You ever wondered what Earth’s atmosphere was like 4.5 billion years ago?
It’s a tough one to answer, because back in the old days Earth was more like a swirling collection of rocks and debris barely holding it together.
By the time life was bountiful on Earth, it made oxygen the foremost gas in the atmosphere and changed the way the earth would foster life for billions of years.
And yet, every new exoplanet discovery holds a new urgency of discovering the answer to Earth’s past. A new generation of telescopes will soon bring blurred outlines of Earthlike planets into focus, as they learn about atmospheres on planets bigger and hotter than our own.
Scientists must be able to compare the gaseous silhouettes with the worlds’ skeletons: their rocks and minerals, in order to find out what makes the gaseous worlds up, whether they have water, and perhaps even if they are capable of supporting life.
The weather, life, and plate tectonics of Earth have recycled the elements that first formed our world over billions of years. But the remnants of Venus, Mars, and Earth that escaped their chaotic production were able to survive.
A team of researchers have now experimented with pulverizing, roasting, and examining a bunch of nuggets from these primitive materials to catch a whiff of noxious gases that cannot be collected any other way.
The only way to get an understanding of the rocky planet atmospheres' makeup from the early Earth or other planets in the early solar system is actually to study the samples directly, says astrophysicist Maggie Thompson at the University of California at Santa Cruz.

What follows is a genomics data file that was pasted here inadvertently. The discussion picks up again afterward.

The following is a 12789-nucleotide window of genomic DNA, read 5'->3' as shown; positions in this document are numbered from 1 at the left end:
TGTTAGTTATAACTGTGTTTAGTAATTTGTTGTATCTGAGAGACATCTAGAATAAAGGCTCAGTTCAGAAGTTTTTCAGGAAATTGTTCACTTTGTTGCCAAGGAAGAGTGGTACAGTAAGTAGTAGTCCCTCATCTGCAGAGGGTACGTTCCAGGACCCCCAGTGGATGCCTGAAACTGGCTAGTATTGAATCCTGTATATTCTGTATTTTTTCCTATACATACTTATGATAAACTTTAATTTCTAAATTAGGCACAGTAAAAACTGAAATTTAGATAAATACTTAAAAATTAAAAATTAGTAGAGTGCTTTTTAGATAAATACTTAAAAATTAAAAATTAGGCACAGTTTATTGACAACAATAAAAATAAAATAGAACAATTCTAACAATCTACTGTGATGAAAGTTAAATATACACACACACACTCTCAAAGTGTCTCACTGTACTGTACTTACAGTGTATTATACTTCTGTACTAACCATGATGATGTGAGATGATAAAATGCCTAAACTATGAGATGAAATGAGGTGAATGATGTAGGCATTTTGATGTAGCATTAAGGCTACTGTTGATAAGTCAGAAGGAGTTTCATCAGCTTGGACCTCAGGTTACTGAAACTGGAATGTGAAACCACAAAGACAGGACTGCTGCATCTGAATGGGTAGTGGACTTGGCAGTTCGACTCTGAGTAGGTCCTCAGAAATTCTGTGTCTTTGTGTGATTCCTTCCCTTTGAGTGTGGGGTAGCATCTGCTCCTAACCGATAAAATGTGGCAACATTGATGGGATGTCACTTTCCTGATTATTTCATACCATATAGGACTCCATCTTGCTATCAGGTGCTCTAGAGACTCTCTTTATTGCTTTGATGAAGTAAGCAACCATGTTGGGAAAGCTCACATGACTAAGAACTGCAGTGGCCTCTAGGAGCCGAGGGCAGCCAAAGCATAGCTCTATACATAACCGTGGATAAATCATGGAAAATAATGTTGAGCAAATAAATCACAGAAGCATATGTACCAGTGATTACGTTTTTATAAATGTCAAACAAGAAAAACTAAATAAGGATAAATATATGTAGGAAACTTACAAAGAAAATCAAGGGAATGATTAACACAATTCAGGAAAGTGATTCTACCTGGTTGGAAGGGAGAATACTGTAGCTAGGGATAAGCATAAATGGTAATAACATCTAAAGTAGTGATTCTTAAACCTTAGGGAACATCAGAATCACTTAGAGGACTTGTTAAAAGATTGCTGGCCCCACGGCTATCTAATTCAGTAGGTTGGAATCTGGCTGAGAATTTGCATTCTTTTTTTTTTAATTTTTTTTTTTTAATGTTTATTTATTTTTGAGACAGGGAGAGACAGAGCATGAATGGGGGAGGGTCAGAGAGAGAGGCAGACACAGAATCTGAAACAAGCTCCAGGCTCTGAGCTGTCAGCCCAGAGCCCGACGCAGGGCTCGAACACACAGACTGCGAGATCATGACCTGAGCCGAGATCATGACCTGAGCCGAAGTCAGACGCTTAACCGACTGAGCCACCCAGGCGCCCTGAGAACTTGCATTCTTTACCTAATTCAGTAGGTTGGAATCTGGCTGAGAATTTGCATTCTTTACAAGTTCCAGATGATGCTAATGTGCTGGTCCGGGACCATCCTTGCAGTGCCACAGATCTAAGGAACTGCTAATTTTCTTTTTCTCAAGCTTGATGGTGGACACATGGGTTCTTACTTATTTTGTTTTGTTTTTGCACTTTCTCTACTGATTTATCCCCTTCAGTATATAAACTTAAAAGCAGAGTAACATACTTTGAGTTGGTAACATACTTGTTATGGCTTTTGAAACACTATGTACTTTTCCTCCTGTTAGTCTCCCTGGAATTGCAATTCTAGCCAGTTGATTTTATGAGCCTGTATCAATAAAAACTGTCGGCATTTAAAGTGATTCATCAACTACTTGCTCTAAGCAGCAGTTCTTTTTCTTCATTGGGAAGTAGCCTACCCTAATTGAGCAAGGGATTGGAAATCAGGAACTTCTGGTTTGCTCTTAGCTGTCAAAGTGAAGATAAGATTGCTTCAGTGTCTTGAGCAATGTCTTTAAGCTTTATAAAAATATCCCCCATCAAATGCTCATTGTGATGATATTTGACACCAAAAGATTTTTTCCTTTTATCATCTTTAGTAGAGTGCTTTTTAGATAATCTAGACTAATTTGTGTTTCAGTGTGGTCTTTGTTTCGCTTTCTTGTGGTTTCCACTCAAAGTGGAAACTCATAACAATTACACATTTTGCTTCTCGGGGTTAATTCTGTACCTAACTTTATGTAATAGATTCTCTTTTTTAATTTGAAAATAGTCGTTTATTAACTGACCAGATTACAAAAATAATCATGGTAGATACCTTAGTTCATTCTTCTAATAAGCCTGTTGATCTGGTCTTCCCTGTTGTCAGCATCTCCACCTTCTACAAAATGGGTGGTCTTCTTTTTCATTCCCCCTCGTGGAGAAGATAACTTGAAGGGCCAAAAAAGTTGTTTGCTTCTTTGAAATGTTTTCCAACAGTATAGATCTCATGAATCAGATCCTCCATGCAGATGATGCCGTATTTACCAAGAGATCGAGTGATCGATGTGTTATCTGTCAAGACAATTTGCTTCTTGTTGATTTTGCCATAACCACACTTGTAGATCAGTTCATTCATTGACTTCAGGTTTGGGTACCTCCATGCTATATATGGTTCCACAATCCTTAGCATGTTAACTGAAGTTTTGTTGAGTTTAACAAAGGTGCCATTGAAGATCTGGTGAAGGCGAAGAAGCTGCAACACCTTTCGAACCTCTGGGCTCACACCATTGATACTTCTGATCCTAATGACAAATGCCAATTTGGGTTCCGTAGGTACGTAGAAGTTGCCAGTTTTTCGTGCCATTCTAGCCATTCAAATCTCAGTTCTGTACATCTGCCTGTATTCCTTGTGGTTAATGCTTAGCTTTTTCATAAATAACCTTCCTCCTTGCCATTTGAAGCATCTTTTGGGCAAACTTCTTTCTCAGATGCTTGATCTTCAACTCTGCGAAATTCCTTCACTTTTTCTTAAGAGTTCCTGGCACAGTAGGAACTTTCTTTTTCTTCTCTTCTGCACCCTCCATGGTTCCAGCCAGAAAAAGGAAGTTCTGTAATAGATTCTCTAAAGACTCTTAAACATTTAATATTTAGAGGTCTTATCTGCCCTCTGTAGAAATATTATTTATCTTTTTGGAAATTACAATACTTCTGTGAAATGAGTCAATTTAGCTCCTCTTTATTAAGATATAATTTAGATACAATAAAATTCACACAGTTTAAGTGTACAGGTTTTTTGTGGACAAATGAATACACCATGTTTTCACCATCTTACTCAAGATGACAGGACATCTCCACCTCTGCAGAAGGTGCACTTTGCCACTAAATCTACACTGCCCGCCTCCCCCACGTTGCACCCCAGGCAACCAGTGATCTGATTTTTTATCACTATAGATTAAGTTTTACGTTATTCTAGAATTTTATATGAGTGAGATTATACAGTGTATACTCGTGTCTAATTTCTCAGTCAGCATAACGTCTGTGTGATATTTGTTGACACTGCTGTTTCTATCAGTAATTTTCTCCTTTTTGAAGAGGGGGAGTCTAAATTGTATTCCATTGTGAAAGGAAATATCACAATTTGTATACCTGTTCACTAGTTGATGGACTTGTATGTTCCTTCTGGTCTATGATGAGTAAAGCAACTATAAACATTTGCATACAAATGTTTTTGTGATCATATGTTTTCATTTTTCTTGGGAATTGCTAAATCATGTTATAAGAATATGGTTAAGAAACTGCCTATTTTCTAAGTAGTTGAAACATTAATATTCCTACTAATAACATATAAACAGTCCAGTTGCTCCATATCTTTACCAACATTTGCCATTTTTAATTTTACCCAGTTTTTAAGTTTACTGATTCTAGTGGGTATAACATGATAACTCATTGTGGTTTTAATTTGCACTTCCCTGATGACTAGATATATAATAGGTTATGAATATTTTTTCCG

Building An Atmosphere from Scratch
A 5kg meteorite rock which landed in a former Khmer Rouge zone, in northwest Cambodia. (Image for representation)
Saturn and Jupiter have a continuous atmosphere because of their mass and gravitational pull. They can just grab whatever’s hanging around forever—mostly hydrogen and helium.
Terrestrial planets have rocky interiors and can make their own air.
This planet forms from whirling clouds of mega-asteroids, which range from tens to hundreds of kilometers wide and heat up to thousands of degrees Celsius. The planet's starter atmosphere is formed by boiling away frozen elements in the rock.
Scientists have understood for a long time that asteroids are copies of the stuff which formed the planet, and thus the key to understanding it's formation. We can’t reach these asteroids because they are too far away, so instead they investigate remnants of asteroids that have fallen to Earth: meteorites.
“They really are like leftover Legos of planets in our solar system,” Thompson says. “It’s really lucky that they come to us.”
Meteorite composition data of asteroid material varieties compared to Earth’s crust.
At first, models were used to determine the makeup of the atmosphere of the young Earth. Now a Stanford University planetary scientist, Laura Schaefer led one such effort in 2010.
In previous years she had already picked out the minerals and elements that were thought to be associated with the formation of planets in the main class of meteorites. Based on those findings, she used chemistry to predict what gases these materials would release as the materials were heated.
She concluded that the early atmosphere would have been dominated by water and carbon dioxide, with traces of less anticipated greenhouse gases such as sulfur and carbon. It was a plausible conclusion, but it also relied on ideal conditions and the use of pure materials.